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dontsteponmytail:

♡Tail Twitching Fun♡
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redblooperstuff:

Well, I promised that I would post the process of my Barbara pic, so after a bit of a delay here it is. This is also a tutorial on how I go on about completing my drawings.

1) Sketch: I start with an initial sketch of the drawing, paying attention to the body construction and making the pose as dynamic as I need it to be. I either do the sketch in pencil then scan it or I do a digital sketch on Paint Tool Sai (as I did here). I find this to be the quickest way to jot down the drawing idea before going on to the next stage.

2) Inking: Using Sai, I begin to ink the drawing on a layer above the sketch layer. I pay attention to the basic form of the sketch underneath and try to wrap the lines around these forms, in order to achieve some dynamism with my lines. I also ink the small details in, like the scratches on the helmet and the straw on the boots.

3) Flat Colors: After the inking is finished, I then start to fill in the colors on a new layer. Sai has a great selection tool that helps me to fill in specific areas, which saves me a lot of time and effort.

4) Colored Lines: Now, in order to make the colors pop out in the drawing, I then start to color the lines around the flat colors. To acheive this, I go to my Inks layer, then I select the “Preserve Opacity” option above the layer box. This masks the layer in a way, and lets me change the color of what’s on the layer without bleeding outside the lines. I often color the lines in a darker tone than the colors around them, in the cases that I want to make something in the drawing look bright (like the hair and the ax), I make the lines a lighter color. I also took this time to put the flat color on the background, which I’ll add details in later.

5) Shading and highlights: After the lineart is completely colored, I then proceed to add the lighting and shade effects on a new layer. I often use the water brush in Sai to accomplish this (I used it on the ax), but in the case of this Barbara pic, I used the texture brush (the texture used was “Splotched Sidewalk”) which really helped me to acheive that “texture effect” that I was going for. I also normally reduce the opacity of the shading layer to “60%” though when I want the shades and highlights to pop out more, I boost up the opacity.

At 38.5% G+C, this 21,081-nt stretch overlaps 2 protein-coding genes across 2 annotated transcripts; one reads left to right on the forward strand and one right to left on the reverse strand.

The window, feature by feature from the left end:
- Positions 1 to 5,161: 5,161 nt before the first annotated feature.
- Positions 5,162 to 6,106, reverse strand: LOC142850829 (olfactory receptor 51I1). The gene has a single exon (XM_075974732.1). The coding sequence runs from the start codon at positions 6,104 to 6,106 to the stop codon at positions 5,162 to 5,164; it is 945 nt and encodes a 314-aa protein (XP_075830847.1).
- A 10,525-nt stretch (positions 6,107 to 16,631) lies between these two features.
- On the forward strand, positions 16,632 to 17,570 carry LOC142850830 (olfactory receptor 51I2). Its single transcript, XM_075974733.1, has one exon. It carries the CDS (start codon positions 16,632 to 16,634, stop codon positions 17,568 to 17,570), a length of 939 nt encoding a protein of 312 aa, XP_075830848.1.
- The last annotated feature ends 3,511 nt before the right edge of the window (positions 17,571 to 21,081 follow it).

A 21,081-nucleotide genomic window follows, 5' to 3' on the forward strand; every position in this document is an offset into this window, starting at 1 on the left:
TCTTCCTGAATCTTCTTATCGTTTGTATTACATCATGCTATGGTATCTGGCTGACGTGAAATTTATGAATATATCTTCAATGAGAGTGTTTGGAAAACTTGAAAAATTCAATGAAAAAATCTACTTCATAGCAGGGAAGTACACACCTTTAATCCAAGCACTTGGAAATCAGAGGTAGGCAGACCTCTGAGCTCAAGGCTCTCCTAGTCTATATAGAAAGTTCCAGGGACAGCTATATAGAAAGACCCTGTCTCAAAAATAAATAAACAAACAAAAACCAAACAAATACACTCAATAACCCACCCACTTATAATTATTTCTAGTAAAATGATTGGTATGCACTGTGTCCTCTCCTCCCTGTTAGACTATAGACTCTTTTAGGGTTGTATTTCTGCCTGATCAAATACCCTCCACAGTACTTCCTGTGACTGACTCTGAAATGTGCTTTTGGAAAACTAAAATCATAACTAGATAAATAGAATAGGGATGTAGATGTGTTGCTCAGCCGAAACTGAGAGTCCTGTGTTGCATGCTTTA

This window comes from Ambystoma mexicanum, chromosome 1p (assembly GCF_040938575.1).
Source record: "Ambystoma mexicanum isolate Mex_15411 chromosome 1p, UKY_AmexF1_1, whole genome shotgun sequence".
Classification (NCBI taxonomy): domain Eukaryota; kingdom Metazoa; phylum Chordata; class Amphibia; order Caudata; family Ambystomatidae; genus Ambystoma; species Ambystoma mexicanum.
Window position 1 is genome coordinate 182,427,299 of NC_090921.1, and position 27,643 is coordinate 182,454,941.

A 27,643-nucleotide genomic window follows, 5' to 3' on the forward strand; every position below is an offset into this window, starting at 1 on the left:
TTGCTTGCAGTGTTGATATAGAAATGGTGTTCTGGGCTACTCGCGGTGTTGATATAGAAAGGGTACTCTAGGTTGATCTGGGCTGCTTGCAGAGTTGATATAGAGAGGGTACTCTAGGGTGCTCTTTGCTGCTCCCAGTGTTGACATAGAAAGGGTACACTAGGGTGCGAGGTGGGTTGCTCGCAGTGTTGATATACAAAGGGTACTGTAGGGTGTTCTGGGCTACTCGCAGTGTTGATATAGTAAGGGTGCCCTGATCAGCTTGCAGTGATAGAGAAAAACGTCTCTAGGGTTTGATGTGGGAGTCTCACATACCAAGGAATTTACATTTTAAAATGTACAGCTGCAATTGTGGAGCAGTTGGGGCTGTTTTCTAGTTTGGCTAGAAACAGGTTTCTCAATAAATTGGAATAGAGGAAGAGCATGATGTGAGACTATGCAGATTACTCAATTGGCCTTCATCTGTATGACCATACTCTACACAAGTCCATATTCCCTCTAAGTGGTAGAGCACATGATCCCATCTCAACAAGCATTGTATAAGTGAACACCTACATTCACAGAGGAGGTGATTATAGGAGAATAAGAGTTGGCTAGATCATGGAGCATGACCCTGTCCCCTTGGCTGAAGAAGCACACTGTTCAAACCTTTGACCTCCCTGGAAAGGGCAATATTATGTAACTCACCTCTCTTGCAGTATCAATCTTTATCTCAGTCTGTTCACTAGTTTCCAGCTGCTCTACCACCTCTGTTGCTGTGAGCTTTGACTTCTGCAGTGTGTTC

6) Background: After the character is completely done, I then start working on the background on a new layer behind the other ones, adding small details and light shading to make it appealing and blend with the main subject of the drawing.

After all this, I save the PSD file, open it in Gimp and save it as a PNG. And there you go! That’s how I get stuff done! This is how I personally do it, but there is no right or wrong way to draw art. Just draw using the process that is the most comfortable for you.

If you have any additional questions on my drawing process, just send me a note and I’ll gladly respond. :)

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Source: redblooperstuff
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zenpencils:

EDGAR MITCHELL - A global consciousness

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Source: zenpencils.com
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oh, brave knight!

oh, brave knight!

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Source: catrocket
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june2734:

Art by Tsunenori Saito

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Source: june2734